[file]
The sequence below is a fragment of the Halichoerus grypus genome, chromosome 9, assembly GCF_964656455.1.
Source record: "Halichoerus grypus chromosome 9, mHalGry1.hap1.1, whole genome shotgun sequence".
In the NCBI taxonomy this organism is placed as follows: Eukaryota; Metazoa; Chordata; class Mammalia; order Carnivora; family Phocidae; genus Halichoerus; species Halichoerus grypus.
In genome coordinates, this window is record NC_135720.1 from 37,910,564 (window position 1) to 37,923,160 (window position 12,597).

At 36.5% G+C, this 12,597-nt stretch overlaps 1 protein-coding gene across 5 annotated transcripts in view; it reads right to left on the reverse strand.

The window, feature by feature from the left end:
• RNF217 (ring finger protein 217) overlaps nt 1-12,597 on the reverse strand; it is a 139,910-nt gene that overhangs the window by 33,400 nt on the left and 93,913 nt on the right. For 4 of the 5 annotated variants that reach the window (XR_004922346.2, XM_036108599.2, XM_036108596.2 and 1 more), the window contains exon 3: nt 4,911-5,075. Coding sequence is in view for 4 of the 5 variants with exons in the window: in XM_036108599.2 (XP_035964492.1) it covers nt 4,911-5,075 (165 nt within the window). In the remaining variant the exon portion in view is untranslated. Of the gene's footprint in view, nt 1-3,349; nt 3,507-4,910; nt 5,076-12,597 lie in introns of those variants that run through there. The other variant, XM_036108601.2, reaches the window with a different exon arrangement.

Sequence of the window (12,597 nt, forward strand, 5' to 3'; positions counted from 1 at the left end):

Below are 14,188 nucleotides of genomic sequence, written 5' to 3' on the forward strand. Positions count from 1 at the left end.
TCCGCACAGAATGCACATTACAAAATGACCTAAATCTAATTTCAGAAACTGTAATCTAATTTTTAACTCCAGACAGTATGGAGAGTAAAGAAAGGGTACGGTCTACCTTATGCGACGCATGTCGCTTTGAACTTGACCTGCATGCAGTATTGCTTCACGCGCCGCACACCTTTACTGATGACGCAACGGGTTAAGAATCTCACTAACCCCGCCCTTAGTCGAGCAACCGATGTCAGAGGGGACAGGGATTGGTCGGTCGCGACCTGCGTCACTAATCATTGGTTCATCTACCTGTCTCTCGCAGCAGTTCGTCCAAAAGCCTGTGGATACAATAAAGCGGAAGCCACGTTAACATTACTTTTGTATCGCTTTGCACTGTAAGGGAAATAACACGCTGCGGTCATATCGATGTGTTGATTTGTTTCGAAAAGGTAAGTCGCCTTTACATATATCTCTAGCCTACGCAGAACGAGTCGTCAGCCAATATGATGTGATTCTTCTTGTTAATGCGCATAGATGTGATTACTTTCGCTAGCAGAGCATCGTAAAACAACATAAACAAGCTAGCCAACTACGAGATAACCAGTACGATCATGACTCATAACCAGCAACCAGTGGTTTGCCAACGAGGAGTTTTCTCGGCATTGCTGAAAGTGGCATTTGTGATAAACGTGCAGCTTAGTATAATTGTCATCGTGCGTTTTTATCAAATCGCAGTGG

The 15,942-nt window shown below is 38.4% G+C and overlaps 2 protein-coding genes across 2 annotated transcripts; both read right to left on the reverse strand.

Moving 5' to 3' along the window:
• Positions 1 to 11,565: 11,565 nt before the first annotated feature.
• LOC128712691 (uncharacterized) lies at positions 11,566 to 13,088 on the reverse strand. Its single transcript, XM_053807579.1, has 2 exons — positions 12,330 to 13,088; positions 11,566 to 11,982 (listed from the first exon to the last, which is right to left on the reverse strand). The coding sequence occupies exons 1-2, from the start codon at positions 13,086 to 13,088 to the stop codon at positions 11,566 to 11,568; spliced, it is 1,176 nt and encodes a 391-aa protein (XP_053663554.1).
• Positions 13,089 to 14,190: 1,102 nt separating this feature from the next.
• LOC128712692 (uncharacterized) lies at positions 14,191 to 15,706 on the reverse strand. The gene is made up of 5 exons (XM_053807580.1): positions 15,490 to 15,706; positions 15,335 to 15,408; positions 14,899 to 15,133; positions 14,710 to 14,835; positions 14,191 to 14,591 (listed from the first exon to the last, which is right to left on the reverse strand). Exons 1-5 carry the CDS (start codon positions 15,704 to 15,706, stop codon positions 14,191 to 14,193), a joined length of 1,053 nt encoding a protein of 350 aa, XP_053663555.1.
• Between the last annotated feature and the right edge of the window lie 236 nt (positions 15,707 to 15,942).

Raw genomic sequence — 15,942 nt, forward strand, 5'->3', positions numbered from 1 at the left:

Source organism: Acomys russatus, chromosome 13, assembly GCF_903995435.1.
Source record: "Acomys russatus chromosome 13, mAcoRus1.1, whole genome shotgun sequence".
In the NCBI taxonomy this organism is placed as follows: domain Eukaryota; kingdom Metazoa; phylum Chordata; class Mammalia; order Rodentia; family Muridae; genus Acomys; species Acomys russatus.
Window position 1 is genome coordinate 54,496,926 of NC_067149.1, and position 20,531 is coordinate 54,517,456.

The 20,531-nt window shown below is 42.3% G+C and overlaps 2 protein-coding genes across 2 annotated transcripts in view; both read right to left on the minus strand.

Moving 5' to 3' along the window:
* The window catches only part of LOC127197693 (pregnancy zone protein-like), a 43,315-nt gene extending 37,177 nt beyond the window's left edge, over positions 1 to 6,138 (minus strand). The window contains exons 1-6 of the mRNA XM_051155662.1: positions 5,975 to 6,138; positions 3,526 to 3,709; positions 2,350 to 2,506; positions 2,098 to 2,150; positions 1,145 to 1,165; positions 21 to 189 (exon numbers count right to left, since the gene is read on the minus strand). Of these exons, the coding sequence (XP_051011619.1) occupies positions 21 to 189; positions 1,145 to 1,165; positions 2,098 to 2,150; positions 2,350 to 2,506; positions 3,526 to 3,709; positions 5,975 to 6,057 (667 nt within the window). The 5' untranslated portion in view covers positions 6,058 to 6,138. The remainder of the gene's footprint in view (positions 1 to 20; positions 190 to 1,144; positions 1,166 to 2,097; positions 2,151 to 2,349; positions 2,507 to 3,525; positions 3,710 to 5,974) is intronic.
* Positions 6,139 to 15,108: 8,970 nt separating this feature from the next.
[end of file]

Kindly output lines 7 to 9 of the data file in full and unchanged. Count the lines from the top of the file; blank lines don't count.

• RNF217 (ring finger protein 217) overlaps nt 1-12,597 on the reverse strand; it is a 139,910-nt gene that overhangs the window by 33,400 nt on the left and 93,913 nt on the right. For 4 of the 5 annotated variants that reach the window (XR_004922346.2, XM_036108599.2, XM_036108596.2 and 1 more), the window contains exon 3: nt 4,911-5,075. Coding sequence is in view for 4 of the 5 variants with exons in the window: in XM_036108599.2 (XP_035964492.1) it covers nt 4,911-5,075 (165 nt within the window). In the remaining variant the exon portion in view is untranslated. Of the gene's footprint in view, nt 1-3,349; nt 3,507-4,910; nt 5,076-12,597 lie in introns of those variants that run through there. The other variant, XM_036108601.2, reaches the window with a different exon arrangement.

Sequence of the window (12,597 nt, forward strand, 5' to 3'; positions counted from 1 at the left end):

Below are 14,188 nucleotides of genomic sequence, written 5' to 3' on the forward strand. Positions count from 1 at the left end.